HERMIA

I frown upon him, yet he loves me still.

HERMIA

I frown at him, but he still loves me.

HELENA

Oh, that your frowns would teach my smiles such skill!

HELENA

Oh, if only your frowns could teach my smiles to have that same ability!

HERMIA

I give him curses, yet he gives me love.

HERMIA

I curse him, but he responds with love.

HELENA

Oh, that my prayers could such affection move!

HELENA

Oh, if only my prayers could arouse that kind of affection!

HERMIA

The more I hate, the more he follows me.

HERMIA

The more I hate him, the more he follows me.

HELENA

The more I love, the more he hateth me.

HELENA

The more I love him, the more he hates me.

HERMIA

His folly, Helena, is no fault of mine.

HERMIA

Helena, his foolishness is not my fault.

HELENA

None, but your beauty. Would that fault were mine!

HELENA

It’s only your beauty’s fault. I wish I had that fault!

HERMIA

Take comfort. He no more shall see my face. Lysander and myself will fly this place. Before the time I did Lysander see Seemed Athens as a paradise to me. Oh, then, what graces in my love do dwell, That he hath turned a heaven unto a hell!

HERMIA

Don’t worry. He'll never see my face again. Lysander and I are running away from here. Before the first time I saw Lysander, Athens seemed like paradise to me. But Lysander is so beautiful and graceful that, by comparison, he’s turned what I thought was heaven into hell!

LYSANDER

Helen, to you our minds we will unfold. Tomorrow night when Phoebe doth behold Her silver visage in the watery glass, Decking with liquid pearl the bladed grass (A time that lovers' flights doth still conceal), Through Athens' gates have we devised to steal.

LYSANDER

Helena, we’ll let you in on our plan. Tomorrow night—when Phoebe is reflected on the water and decorates the grass with beads of pearly light (the time of night that always hides lovers on the run—we plan to sneak out through the gates of Athens.

HERMIA

[To HELENA] And in the wood where often you and I Upon faint primrose beds were wont to lie, Emptying our bosoms of their counsel sweet, There my Lysander and myself shall meet. And thence from Athens turn away our eyes To seek new friends and stranger companies. Farewell, sweet playfellow. Pray thou for us. And good luck grant thee thy Demetrius! Keep word, Lysander. We must starve our sight From lovers' food till morrow deep midnight.

HERMIA

[To HELENA]  In the woods where you and I used to laze around on the pale primroses, sharing all of the sweet secrets of our hearts—that’s where Lysander and I will meet. Then we’ll turn away from Athens and  look for new friends and the company of strangers. Goodbye, sweet friend of my youth. Pray for us, and may fate give you Demetrius! Keep your promise, Lysander. We must refrain from the pleasure of seeing each other until tomorrow at midnight.

LYSANDER

I will, my Hermia.

LYSANDER

I will, my Hermia.

HERMIA exits.

Helena, adieu.
As you on him, Demetrius dote on you!
Goodbye, Helena. May Demetrius love you just as you love him!

LYSANDER exits.

HELENA

How happy some o'er other some can be! Through Athens I am thought as fair as she. But what of that? Demetrius thinks not so. He will not know what all but he do know. And as he errs, doting on Hermia's eyes, So I, admiring of his qualities. Things base and vile, holding no quantity, Love can transpose to form and dignity. Love looks not with the eyes but with the mind. And therefore is winged Cupid painted blind. Nor hath Love's mind of any judgment taste— Wings and no eyes figure unheedy haste. And therefore is Love said to be a child, Because in choice he is so oft beguiled. As waggish boys in game themselves forswear, So the boy Love is perjured everywhere. For ere Demetrius looked on Hermia's eyne, He hailed down oaths that he was only mine. And when this hail some heat from Hermia felt, So he dissolved, and showers of oaths did melt. I will go tell him of fair Hermia's flight. Then to the wood will he tomorrow night Pursue her. And for this intelligence If I have thanks, it is a dear expense. But herein mean I to enrich my pain, To have his sight thither and back again.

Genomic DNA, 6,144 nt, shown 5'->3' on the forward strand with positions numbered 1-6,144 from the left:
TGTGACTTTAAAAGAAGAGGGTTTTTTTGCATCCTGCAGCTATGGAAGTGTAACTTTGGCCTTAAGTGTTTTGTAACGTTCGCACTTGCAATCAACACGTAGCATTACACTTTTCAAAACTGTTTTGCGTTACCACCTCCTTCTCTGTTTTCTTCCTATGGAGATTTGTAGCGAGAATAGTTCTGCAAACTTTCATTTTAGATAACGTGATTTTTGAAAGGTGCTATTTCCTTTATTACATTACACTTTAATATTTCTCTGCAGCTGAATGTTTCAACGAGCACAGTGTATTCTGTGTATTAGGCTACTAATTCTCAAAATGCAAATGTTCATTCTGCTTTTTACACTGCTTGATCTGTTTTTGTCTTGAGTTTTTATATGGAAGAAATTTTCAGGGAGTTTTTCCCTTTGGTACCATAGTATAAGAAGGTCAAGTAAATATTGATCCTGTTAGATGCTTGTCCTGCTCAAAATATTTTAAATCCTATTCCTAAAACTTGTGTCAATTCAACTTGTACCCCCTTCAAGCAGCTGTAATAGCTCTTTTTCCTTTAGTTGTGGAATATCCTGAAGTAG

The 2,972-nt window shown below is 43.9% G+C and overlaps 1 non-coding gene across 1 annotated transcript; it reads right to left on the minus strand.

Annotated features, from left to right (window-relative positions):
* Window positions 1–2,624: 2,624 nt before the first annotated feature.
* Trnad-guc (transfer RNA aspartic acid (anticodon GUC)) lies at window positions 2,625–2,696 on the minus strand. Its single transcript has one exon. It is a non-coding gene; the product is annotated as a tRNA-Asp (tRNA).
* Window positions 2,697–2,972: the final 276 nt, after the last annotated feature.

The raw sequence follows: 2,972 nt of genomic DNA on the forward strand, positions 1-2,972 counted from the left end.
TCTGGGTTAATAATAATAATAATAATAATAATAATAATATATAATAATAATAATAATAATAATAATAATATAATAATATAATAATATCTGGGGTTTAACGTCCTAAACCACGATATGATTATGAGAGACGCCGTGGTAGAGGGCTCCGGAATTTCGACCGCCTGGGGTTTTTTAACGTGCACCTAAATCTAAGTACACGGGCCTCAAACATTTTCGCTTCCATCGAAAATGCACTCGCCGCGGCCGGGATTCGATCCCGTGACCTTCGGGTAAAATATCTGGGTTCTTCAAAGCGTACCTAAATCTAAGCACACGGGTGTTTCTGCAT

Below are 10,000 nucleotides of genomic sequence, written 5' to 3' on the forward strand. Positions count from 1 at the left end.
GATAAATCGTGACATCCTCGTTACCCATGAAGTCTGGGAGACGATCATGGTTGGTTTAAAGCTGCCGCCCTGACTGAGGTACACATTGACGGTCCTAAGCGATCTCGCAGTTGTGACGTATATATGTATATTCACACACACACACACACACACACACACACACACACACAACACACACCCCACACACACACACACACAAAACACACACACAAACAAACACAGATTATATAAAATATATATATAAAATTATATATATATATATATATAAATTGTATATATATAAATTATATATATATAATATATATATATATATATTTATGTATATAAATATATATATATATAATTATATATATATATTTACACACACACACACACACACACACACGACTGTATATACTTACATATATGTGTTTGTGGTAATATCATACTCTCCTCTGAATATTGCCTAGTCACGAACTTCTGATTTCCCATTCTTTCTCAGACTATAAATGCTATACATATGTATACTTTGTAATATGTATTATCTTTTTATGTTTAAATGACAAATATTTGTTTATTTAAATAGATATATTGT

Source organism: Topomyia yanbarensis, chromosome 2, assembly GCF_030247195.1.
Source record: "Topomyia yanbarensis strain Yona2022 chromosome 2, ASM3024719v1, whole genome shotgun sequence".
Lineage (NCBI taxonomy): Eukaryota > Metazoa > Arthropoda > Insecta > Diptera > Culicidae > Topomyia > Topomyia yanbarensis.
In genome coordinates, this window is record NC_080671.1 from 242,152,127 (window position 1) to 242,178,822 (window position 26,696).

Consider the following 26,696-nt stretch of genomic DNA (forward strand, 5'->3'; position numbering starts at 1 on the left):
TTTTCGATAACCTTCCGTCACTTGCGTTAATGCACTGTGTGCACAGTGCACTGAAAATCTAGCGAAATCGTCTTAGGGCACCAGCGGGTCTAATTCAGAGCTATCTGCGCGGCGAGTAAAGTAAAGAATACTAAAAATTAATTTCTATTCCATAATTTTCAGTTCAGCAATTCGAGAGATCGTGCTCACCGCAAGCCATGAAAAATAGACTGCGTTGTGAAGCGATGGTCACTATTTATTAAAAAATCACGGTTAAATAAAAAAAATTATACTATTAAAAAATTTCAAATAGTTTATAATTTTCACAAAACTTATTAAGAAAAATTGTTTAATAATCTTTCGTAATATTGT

HELENA

How happy some people can be compared to others!  Throughout Athens, people think I'm as beautiful as Hermia. But what does that matter? Demetrius doesn't think so. The only opinion he has is his own. And as he wanders, idolizing Hermia's eyes, likewise I admire his beauty. Love can transform crude and horrible things of no worth into beautiful and dignified things. Love doesn't look with eyes, but with the mind. That's why they paint winged Cupid blind. And Love doesn't have good judgment or taste—wings and blindness make for undue speed in falling in love.  Thus, Love is thought of as a child, because he often makes the wrong choice. Just like mischievous boys who go back on their word as they play games, so too does the boy Love perjure himself everywhere. Because before Demetrius saw Helena's eyes, he swore that he belonged to only me. And when he felt attracted to Hermia, he dissolved. His promises melted down like hail in the heat. I will go and tell him that beautiful Hermia is running away. Then he'll got to the forest tomorrow night to pursue her. And if he thanks me for this piece of information, it will all be worth it. But in this way I plan to make my pain worse, by seeing him go there and back again.

HELENA exits.

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Ben florman
About the Translator: Ben Florman

Ben is a co-founder of LitCharts. He holds a BA in English Literature from Harvard University, where as an undergraduate he won the Winthrop Sargent prize for best undergraduate paper on a topic related to Shakespeare.